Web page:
Local group strives to help young African American girls

Group helps young African American girls

LAKE CHARLES, LA (KPLC) - Wednesday marks the first day of Black History month, and one local organization is taking advantage of the opportunity to reach the young African American female generation.

Sisters Informing Healing Living and Empowering, or SIHLE, is an organization that strives to reach African American girls ages 14-18 and empower them to make the right decisions.

Teen educators teach these young girls how to embrace their gender and make the right decisions.

These girls are at a higher risk for teen pregnancy and contracting HIV than any other group, but SIHLE is on a mission to help these young girls become responsible adults.

"I think it's important that they know that they have some say so in relationships, how to recognize signs of abuse, and also how to manage themselves," said teen educator Danielle Allen.

SIHLA is an African word meaning beauty, and that is the message being taught by the organization. Young girls choosing to participate will attend four classes that teach them how to embrace who they are and make the right decisions.

"I have a younger sister of course, and with the information that I got I would like to of course get it across to her but also to help other teens in our area about STDs and HIV and healthy relationships," said teen educator Elsie Thibodeaux.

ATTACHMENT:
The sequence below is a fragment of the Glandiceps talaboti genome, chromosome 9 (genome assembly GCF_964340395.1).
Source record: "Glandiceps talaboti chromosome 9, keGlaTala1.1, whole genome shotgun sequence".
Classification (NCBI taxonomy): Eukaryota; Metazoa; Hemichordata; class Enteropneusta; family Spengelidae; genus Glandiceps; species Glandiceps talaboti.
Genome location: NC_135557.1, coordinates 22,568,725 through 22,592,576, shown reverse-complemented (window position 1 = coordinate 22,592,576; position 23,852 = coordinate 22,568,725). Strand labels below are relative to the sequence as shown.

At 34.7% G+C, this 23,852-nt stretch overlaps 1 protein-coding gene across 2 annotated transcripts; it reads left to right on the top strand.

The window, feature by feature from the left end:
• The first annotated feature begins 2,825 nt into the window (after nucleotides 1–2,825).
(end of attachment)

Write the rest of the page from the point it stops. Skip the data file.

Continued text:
The organization is a place for girls to turn instead of reaching out to their peers. The classes will be taught by Brown and Thibodeaux, both trained teen educators. At 19, both are now providing a resource they wish had been available to them.

"I wish I would have you know at this age, well younger, wish I would have had someone that taught me such as the SIHLA organization, teaching me how to become a young adult, but now that I have been informed and I've been helped and educated, I want to educate and help other girls," said Allen.

"It's important because most people depend on family and not everybody has family that they can go to," said Thibodeaux. "So basically we're here to help them to tell them they don't have to go to a friend and even if they don't have family they can depend on that there are things out there that they can get help and get information from."

Adult facilitator Debra Guillory wants young African American girls to know that being informed is not only important, but it can save their lives.

The group is funded through a $75,000 dollar grant from the Louisiana Office of Public Health and the Center for Disease Control.

The classes begin on February 11.

For more information click here for a link to the SWLA center for Health Services.

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